Since my parents moved from Watford to North Nottinghamshire in 2012, I’ve had more occasions than ever before to travel up that railway line. In the garden of the house they’ve moved into there’s a small outbuilding. A shed by any other name. They very generously allow me to store in it some of my belongings  that are too big for my home in London. This inevitably includes various pieces of recording equipment and musical instruments. There is a theorem about music making today that states “wherever a laptop and a kettle can be plugged in, there you can make records”. As this shed has both mains electricity and a cold water tap, it has everything necessary for use as a makeshift  studio. Last year I spent a very happy week exploring the quirks and qualities of shed-based recording, and found it was a very viable option. The songs I wrote and recorded there form part of the catalogue of material that’s going to be on an album by -well, I can’t say at the moment but it’s nearly ready and it’s sounding excellent.

A couple of weeks ago I had occasion to spend a few nights at my parents’ home, and spent some of the time fooling around in the shed. I had a lot of fun playing my junkshop drum kit and tinny cymbals, a battered Squier Stratocaster through an old practice amp, an ancient Yamaha organ, an Indonesian acoustic six-string, a lovely but fantastically heavy Waterstone bass guitar and a noisy miscellany of percussion.

Sharing shed space with my bits and bobs is a selection of my father’s redundant tape recording equipment from the days when he was one of the leading lights of the Watford & District Talking Newspaper. A collection of reel-to-reel machines by makers such as Uher, Vortexion, Revox and Ferrograph and a small but useful selection of quirky old microphones from Shure, Adastra, Beyer, Radio Shack and AKG form part of this treasure trove of audio-geek joy. There is also a pile of boxes containing unmarked and un-cared for reels of old tape. I spent an evening fortified with red wine coaxing some of this machinery back to life and exploring the boxes of tape reels, discovering that I still knew how to make tape loops and create echo effects the way my dad had shown me nearly 40 years ago.

With the change of scenery and surrounded by myriad sources of inspiration, songs seemed to write themselves- an unusual situation for me. Before I knew where I was I’d recorded a dozen new ideas. When I returned to London at the end of a most enjoyable few days, I had a listen to what I’d recorded and thought I’d polish up the most promising ideas into another Bandcamp release. So here it is, the “Bassetlaw” mini-album.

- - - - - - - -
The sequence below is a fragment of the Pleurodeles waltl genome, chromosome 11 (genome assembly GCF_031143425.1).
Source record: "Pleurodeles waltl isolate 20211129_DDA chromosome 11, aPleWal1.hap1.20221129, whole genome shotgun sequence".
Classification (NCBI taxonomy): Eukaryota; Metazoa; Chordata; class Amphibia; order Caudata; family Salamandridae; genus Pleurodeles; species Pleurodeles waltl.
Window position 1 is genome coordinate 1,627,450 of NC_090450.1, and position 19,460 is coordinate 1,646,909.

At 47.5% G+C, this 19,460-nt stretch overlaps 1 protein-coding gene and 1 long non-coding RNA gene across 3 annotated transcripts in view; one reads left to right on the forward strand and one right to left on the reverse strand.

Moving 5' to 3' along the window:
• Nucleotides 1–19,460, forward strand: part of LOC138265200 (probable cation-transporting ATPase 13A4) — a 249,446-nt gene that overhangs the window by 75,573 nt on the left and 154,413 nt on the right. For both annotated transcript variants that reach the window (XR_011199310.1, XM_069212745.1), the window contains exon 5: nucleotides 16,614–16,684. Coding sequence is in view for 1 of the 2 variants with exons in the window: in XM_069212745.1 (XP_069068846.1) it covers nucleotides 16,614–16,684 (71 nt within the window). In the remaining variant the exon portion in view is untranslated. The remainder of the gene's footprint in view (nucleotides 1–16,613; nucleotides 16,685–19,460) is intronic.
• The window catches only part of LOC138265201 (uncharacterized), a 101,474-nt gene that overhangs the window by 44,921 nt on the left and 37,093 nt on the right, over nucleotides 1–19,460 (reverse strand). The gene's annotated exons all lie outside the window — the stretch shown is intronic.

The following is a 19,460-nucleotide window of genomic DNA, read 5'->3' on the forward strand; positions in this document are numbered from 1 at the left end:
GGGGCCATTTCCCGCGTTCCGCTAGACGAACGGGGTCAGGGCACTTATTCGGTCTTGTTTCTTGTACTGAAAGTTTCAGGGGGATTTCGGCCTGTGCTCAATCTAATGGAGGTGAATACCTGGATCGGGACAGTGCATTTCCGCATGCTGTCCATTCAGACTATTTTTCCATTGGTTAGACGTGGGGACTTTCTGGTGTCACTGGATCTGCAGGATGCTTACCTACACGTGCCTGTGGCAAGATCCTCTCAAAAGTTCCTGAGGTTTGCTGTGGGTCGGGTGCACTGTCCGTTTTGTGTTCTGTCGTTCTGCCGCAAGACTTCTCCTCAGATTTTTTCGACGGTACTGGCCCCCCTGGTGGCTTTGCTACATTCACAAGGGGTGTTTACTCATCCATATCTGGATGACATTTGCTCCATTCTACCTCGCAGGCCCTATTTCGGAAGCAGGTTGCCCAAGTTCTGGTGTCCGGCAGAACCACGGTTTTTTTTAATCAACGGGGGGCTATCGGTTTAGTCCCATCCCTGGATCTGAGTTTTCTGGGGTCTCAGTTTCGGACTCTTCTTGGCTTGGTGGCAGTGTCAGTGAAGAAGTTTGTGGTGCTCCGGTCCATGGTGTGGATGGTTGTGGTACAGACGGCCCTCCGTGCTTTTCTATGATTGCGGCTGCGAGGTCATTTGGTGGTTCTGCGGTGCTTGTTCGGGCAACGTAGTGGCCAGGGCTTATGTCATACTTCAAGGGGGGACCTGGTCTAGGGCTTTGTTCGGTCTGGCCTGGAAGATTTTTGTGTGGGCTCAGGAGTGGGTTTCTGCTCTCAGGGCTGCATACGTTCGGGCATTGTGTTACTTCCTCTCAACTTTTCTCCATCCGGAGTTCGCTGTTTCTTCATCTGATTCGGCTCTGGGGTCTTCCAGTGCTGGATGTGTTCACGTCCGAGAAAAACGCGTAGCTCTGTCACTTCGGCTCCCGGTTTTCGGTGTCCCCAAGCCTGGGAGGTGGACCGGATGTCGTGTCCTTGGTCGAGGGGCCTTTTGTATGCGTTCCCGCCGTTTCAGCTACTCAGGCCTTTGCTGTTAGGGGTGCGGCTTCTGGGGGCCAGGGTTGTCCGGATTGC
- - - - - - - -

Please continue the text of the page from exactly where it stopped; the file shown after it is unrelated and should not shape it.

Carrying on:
It’s the eve of Record Store Day. Up and down the land, physical format enthusiasts like myself are girding themselves for the now annual scramble to acquire the latest big-ticket Exclusive Record Store Day releases by their favourite artists. While I’m broadly in favour of Record Store Day (although can we please call it Record SHOP Day in the UK), I really don’t like the way that most of the “Exclusives” end up on eBay a couple of days later for vastly inflated prices that benefit neither the shop, the artist nor the label. At least with this Bandcamp release, there’s no danger of that happening!

What would be lovely is if the major labels who now seem to call all the RSD shots staggered their “Exclusive” release schedule throughout the year. Limited edition physical releases could then be made available every week or so to the few remaining independent record retailers. That way, every Saturday could potentially be Record Store (SHOP!) Day. You know, like it used to be.

A better brain than mine discusses this very subject at length in The Quietus.

To show your support for record shops, you should order what’s left of my physical stock from your nearest independent record retailer as a matter of course. If you don’t live near one, you can always order for delivery. Norman Records for example carries quite a lot of my stock. If all else fails, order direct from Acid Jazz or through their eBay shop.

In other record news Streetsoul will apparently be selling vinyl copies of my Lisa Stansfied remix from Tuesday.

Maybe see you at Paper Dress tomorrow night or at Chocolate in Watford on Easter Sunday for some Northern Soul.

Bassetlaw Cover Art smaller



Easter DJing / “A Brand New Toy”

On Saturday April 19th I’ll be back behind the decks at Paper Dress in Curtain Road, Shoreditch, London. It’s going to be another night of live music with me providing a soundtrack of all things bright and beautiful before, between and after from around 8pm until it finishes. It’s free to get in.

On Easter Sunday, April 20th, I’m paying a visit to Watford to DJ at a Northern Soul night at Chocolate, opposite the pond in the High Street. This is the building that was The Oliver pub in the 70’s, then The Artichoke in the 80’s. It’s going to be a lot of fun trying to recreate the “South Herts Symphony” Sunday Club vibe. Expect some fabulous Northern Soul sounds; some you’ll know, some you might not, all will be on vinyl.